I myself after the handing down of a federal budget like to focus on the macroeconomic discussion and projections that appear in the budget papers, of which I will have more to say in the coming days.
I like to do this because the macroeconomic discussion and projections can provide useful insight into the framework or structure that underpins current and future fiscal policy, indeed economic policy more broadly.
The previous year’s budget forecast that GDP growth this year would be 3.25%, which was the trend rate of growth during the pre GFC “mining boom” years. At the time critics, myself included, argued that the global economy was in a period of “secular stagnation” and that it was unlikely that GDP growth would return to the pre GFC trend rate.
The government now expects GDP growth for this year to be 2.5%, a significant downgrade. For 2018-2020 it is expected that the economy will grow at 3% per year.
So long as secular stagnation obtains among the core economies we should be sceptical about such optimistic growth forecasts in Australia. It is telling that on the same day that the budget was released that the Reserve Bank lowered interest rates to a record low level in an attempt to stimulate more growth.
This means it is not likely that economic growth on its own will boost the budget bottom line.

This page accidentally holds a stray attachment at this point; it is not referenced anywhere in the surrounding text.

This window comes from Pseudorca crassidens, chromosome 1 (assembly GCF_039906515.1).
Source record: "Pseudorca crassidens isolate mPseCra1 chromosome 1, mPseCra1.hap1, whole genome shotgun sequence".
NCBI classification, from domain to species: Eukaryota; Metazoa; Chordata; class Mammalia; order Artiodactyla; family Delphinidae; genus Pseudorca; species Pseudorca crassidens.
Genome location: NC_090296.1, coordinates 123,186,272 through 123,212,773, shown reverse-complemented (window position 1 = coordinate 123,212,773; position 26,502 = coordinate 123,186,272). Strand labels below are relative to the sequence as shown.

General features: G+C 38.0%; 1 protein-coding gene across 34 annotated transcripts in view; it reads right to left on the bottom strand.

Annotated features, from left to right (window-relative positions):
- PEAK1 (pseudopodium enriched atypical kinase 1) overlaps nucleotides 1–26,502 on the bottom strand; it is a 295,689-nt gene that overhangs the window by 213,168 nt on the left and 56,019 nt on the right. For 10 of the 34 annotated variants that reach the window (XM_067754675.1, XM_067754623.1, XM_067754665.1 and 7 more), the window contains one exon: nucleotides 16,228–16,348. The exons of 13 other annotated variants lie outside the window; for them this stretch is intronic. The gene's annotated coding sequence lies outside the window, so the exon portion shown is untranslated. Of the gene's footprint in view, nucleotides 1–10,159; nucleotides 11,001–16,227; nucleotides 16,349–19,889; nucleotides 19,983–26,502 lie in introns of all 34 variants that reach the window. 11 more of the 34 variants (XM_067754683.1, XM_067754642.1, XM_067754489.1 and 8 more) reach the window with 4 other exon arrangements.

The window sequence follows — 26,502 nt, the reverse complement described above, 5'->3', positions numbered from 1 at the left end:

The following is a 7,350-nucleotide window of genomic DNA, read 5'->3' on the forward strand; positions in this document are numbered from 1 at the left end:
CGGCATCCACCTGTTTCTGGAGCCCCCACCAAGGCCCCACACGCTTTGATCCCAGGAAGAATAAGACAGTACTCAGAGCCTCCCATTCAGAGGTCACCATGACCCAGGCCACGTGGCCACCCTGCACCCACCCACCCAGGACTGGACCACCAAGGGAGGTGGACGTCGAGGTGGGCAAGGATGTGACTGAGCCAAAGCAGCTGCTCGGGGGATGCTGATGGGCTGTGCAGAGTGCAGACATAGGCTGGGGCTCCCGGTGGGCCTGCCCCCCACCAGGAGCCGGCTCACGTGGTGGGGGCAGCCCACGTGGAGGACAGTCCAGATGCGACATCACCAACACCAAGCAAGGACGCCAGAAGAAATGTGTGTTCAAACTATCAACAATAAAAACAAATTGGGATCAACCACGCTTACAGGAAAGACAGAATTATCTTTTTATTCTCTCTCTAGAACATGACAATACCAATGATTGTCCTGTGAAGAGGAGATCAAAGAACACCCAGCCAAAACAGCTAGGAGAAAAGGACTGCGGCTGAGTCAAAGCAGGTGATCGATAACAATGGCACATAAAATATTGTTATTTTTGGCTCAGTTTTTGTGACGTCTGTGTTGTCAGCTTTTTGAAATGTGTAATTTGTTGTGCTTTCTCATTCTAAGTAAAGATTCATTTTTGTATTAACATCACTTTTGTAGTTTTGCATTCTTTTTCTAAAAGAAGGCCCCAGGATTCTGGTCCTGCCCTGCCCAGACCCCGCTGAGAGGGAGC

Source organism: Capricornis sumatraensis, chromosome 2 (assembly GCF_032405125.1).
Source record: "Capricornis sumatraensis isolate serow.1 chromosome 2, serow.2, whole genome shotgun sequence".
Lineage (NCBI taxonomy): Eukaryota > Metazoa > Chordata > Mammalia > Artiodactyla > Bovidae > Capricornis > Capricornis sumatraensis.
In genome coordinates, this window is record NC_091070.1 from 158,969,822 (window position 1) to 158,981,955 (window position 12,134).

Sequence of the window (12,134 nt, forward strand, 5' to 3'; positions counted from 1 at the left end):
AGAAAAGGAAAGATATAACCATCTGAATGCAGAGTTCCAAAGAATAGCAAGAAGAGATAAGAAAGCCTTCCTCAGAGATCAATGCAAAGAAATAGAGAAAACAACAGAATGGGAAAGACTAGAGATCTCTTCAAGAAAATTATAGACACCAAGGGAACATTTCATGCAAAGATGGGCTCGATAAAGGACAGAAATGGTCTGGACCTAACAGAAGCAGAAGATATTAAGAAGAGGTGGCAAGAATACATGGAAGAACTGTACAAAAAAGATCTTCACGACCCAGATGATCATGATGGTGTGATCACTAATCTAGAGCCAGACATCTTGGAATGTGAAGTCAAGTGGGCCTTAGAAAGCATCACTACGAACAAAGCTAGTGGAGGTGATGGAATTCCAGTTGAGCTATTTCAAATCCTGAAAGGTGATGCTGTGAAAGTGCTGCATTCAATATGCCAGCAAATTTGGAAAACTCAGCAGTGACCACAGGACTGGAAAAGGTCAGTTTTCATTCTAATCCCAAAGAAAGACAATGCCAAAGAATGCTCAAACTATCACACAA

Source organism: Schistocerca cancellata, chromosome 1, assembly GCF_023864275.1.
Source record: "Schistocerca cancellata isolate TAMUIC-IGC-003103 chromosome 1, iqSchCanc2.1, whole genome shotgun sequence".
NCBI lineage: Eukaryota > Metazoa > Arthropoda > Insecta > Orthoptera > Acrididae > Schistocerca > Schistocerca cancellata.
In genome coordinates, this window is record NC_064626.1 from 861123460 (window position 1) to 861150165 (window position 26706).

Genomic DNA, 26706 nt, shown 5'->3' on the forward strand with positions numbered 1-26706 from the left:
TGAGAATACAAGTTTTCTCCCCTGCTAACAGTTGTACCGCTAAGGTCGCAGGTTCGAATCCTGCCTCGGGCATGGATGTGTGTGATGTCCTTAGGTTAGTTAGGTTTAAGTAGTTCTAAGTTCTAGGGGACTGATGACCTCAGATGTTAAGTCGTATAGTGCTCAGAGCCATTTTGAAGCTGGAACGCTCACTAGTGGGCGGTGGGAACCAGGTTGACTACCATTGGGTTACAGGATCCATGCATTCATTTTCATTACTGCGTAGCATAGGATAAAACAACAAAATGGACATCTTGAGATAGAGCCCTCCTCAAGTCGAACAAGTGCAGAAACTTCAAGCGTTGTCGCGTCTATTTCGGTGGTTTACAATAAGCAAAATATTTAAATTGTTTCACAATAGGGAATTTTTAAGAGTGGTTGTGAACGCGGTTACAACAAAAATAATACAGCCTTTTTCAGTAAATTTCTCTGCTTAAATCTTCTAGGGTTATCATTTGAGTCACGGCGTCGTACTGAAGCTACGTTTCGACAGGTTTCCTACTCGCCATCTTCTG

These are important considerations because the Turnbull government is a neoliberal government committed to bringing the budget into surplus, as soon as possible, and adhering to the strictures of global credit rating agencies whose actions helped bring about the GFC and thereby the very deficit itself.
Because of its neoliberal nature the government won’t be putting into place higher corporate taxes, in fact its cutting these, mining profit taxes, a carbon tax and the like to significantly boost revenue.
The government, upon reelection, would most likely move to cut spending most especially spending directed toward the broader population such as social welfare. Furthermore, pressure would exist to revisit the raising and broadening of the GST, which was a Turnbull policy commitment.
Secular stagnation could also be used for supply side arguments to boost productivity and economic growth through further neoliberal labour market reforms following an election.
One can see in the macroeconomic framework and the reality of secular stagnation the contours of future policy. This is a budget to not offend as many people as possible pre election, but after a July election the reality of secular stagnation, in the absence of a decisive break from neoliberal policy, almost mandates a return to Abbott era policies.